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At a Glance: Web Application Threat Modeling

 
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Threat Modeling Web Applications

patterns & practices Developer Center

J.D. Meier, Alex Mackman, Blaine Wastell

Microsoft Corporation

May 2005

See the "patterns & practices Security Guidance for Applications Index" for links to additional security resources.

Home Page for Threat Modeling Web Applications

Summary: This provides a summary view of the main input, output and steps for creating threat models for Web applications. For detailed step by step instructions, see "How To: Create a Threat Model for a Web Application at Design Time".

Contents

Activity Overview
Activity Summary Table

Activity: Threat Modeling for Web Applications

Purpose: Identify relevant threats and vulnerabilities in your scenario to help shape your application's security design.

Input:

  • Key use cases and usage scenarios
  • Data flows
  • Data schemas
  • Deployment diagrams

Output:

  • A list of threats
  • A list of vulnerabilities

Activity Overview

The five major threat modeling steps are shown in Figure 1. You should progressively refine your threat model by repeatedly performing steps 2 through 5. You will be able to add more detail as you move through your application development life cycle and discover more about your application design.

Ff648246.f01tmwa01(en-us,PandP.10).gif

Figure 1. The iterative threat modeling process

The five threat modeling steps are:

  • Step 1: Identify security objectives. Clear objectives help you to focus the threat modeling activity and determine how much effort to spend on subsequent steps.
  • Step 2: Create an application overview. Itemizing your application's important characteristics and actors helps you to identify relevant threats during step 4.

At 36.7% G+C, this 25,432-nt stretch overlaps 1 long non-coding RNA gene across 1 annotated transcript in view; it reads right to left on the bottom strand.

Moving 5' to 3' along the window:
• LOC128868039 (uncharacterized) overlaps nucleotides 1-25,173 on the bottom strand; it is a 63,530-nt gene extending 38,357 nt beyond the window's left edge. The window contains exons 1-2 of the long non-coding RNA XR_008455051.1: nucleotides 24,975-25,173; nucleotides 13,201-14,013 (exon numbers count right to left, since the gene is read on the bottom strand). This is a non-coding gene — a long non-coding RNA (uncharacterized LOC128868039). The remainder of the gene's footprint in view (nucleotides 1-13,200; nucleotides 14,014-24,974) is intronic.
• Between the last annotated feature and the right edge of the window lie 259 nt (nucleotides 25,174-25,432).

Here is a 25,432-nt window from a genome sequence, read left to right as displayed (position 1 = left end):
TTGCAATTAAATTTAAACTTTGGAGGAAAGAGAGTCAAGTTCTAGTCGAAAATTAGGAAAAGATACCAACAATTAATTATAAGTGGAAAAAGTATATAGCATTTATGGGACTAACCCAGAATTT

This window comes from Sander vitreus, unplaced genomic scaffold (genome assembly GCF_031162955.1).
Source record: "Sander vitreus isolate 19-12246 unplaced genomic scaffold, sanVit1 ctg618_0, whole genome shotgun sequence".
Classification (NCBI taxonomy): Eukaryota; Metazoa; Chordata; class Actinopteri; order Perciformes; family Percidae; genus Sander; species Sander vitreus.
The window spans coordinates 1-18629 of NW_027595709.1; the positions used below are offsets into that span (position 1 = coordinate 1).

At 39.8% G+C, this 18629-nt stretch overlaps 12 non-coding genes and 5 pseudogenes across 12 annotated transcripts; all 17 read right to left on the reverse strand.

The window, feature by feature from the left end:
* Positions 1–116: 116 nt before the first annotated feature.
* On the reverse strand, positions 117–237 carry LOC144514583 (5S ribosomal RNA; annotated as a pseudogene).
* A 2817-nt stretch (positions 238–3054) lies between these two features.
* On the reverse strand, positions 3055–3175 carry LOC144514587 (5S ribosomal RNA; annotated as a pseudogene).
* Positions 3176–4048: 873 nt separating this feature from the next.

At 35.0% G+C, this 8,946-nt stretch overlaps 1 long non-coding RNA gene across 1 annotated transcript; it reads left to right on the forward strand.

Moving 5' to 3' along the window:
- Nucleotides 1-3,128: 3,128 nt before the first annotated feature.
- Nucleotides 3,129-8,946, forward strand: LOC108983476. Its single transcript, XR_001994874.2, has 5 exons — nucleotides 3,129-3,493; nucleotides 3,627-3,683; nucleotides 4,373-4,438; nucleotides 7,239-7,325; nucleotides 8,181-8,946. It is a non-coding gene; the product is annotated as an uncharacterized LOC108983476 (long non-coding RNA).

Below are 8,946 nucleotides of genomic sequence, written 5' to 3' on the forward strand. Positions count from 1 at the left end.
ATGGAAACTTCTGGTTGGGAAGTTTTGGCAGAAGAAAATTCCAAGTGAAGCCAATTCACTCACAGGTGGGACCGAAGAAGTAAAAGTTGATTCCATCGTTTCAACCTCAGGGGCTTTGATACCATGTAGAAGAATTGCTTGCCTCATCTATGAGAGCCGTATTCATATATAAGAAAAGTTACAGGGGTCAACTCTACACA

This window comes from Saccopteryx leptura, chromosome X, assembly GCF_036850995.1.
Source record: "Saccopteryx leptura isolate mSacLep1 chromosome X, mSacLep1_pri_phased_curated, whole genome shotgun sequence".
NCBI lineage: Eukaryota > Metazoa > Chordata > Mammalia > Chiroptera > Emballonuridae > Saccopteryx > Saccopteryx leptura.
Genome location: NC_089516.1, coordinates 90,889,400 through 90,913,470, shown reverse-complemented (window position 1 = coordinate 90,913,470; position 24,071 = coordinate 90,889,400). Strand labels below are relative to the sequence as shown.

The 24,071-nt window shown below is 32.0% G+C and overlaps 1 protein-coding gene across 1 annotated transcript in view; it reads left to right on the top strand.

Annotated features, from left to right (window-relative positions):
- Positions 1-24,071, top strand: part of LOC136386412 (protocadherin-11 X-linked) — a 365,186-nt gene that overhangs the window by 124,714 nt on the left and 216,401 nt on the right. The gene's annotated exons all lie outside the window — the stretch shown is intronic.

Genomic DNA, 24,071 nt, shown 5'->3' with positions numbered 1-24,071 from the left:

• Step 3: Decompose your application. A detailed understanding of the mechanics of your application makes it easier for you to uncover more relevant and more detailed threats.
  • Step 4: Identify threats. Use details from steps 2 and 3 to identify threats relevant to your application scenario and context.
  • Step 5: Identify vulnerabilities. Review the layers of your application to identify weaknesses related to your threats. Use vulnerability categories to help you to focus on those areas where mistakes are most often made.

Activity Summary Table

Table 1 summarizes the threat modeling activity and shows the input and output for each step.

Table 1: Activity Summary with Input and Output

InputStepOutput
  • Business requirements
  • Security policies
  • Compliance requirements
Step 1: Identify security objectives
  • Key security objectives
  • Deployment diagrams
  • Use cases
  • Functional specifications
Step 2: Create an application overview
  • Whiteboard-style diagram with end-to-end deployment scenario
  • Key scenarios
  • Roles
  • Technologies
  • Application security mechanisms
  • Deployment diagrams
  • Use cases
  • Functional specifications
  • Data flow diagrams
Step 3: Decompose your application
  • Trust boundaries
  • Entry points
  • Exit points
  • Data flows
  • Common threats
Step 4: Identify threats
  • Threat list
  • Common vulnerabilities
Step 5: Identify vulnerabilities
  • Vulnerability list

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patterns & practices Developer Center

Retired Content

This content is outdated and is no longer being maintained. It is provided as a courtesy for individuals who are still using these technologies. This page may contain URLs that were valid when originally published, but now link to sites or pages that no longer exist.

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